The Journalism Competition and Preservation Act is a perfect example. It would grant big media companies – already the beneficiaries of Big Tech favoritism – an even stronger bargaining position in relation to the tech companies, allowing them to form a cartel that would otherwise be illegal under antitrust law. That terrible piece of legislation almost got bipartisan support, because Democrats convinced some of their Republican colleagues that it would “rein in big tech.”

Unless the Supreme Court makes a big ruling – and Clarence Thomas’ opinions on this are very promising – the area with the most promise over the next few years is alternative tech. People are working on alternative social media platforms, alternative cloud hosting, even alternative smartphones. It’s no substitute for the industry-wide regulation that’s needed, but it could still have a big impact.

When the spirt of the age seems to resist reason how do we proceed?

That’s the spirit of every age. Feelings have never cared about facts. Whether you want to build a society based on lies or a society based on truth, you still have to obtain and wield power effectively. In a system with universal suffrage, that means learning how to build a movement, which can only be done by influencing popular sentiment.

What book, speech, or movie has left a lasting impression with you and why?

Star Wars Episode 1: The Phantom Menace, the most criminally underrated of the Star Wars movies. Critics complained that its depiction of the galaxy’s political system was too granular and boring, but it was actually a highly prescient analysis of late-stage republics.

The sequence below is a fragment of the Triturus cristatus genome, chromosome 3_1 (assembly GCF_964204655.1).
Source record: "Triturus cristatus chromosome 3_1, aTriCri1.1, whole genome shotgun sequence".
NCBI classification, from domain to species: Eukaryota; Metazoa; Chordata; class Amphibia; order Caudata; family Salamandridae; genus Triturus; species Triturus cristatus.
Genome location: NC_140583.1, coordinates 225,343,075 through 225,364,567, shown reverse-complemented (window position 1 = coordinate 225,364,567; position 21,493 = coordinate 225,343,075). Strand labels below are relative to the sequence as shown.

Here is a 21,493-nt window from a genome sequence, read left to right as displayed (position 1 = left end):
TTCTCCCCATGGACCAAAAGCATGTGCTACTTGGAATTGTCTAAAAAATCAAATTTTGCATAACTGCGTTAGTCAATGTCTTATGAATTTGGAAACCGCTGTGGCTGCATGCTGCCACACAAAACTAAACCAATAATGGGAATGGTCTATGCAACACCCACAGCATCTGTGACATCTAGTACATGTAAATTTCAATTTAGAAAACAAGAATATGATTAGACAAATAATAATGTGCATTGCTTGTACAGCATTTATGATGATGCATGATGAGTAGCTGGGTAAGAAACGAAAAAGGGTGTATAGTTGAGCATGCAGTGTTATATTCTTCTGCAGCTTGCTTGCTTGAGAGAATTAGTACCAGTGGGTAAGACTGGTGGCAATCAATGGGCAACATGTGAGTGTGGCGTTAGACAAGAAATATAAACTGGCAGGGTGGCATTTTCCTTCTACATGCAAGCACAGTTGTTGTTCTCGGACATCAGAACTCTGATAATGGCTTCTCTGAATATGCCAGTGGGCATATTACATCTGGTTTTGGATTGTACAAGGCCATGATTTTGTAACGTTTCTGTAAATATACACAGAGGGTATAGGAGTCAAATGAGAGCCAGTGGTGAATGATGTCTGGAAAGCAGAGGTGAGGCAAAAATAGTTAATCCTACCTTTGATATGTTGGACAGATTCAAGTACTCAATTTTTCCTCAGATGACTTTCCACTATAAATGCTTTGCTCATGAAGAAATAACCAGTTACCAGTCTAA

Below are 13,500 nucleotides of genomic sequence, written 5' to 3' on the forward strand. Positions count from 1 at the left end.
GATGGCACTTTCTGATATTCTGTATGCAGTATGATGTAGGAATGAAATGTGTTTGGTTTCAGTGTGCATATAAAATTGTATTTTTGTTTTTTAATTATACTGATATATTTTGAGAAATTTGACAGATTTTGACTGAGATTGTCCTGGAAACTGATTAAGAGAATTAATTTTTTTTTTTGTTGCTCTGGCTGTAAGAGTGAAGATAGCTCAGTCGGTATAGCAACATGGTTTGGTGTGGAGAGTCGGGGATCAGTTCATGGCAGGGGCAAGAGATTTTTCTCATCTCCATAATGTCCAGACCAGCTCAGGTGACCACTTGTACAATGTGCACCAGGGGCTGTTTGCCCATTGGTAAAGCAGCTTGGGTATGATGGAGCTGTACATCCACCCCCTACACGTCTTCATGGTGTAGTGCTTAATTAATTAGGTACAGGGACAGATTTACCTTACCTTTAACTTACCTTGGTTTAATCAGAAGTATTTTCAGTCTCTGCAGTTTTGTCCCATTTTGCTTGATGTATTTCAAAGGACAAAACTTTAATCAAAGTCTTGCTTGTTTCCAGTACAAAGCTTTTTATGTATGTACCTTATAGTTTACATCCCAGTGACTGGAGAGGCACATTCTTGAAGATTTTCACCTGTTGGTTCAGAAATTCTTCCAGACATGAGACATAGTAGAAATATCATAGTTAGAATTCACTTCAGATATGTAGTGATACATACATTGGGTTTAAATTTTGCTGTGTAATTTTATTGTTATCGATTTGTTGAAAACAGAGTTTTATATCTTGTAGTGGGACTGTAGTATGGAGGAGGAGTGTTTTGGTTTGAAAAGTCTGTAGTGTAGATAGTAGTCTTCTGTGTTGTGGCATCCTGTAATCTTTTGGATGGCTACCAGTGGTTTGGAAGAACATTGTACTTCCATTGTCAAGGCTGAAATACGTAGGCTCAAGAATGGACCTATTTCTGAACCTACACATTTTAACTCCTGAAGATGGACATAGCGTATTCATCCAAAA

The first half of the movie consists of a local ruler’s attempt to reach the Senate – the ruling legislative body of the galaxy – to inform them that her planet has been invaded by a rogue corporate faction. When she gets to the senate, she discovers that the rogue corporate faction (all of whom, curiously, have Chinese accents) has the Senate completely bought and paid for, and that the real rulers of the galaxy consist of a bureaucratic deep state, not the elected Chancellor who she had hoped to win over.

The only glimmer of hope in this decrepit and decaying system is an ambitious senator called Sheev Palpatine who promises to actually use his power (imagine an elected leader actually using his power!) to sweep away the corrupt special interests. Based Sheev!

What books are you currently reading?

Political Management of the Bureaucracy: A Guide to Reform and Control by Don Devine.

Don Devine was dubbed “Reagan’s terrible swift sword” by the press, on account of the scorched-earth campaign he waged against the federal bureaucracy. If you don’t want to watch the Phantom Menace, Devine’s book is a good primer on the power of unelected officials, staffers, and bureaucrats. It is a good reminder to judge Presidents and other elected officials not just by their deeds and words, but by the advisers and staffers they choose to rely on.

Do you have a favorite quote? Why does it resonate with you?

Oliver Cromwell’s 1653 speech dismissing Parliament. That dude did not hold back.

What is the most distinctive attribute/character of the people in England that you genuinely admire?

There is a general disdain for extremism in English culture that has proven a reliable – though not impenetrable – guard against the irrational ideologies of every era. Ideological fads do influence the English, but not with the same intensity as many other countries.

What is your favorite cultural/recreational pastime (or hobby) and why?

I’m a Gamer.

Where do you see yourself in ten years?

A political refugee in a Slavic country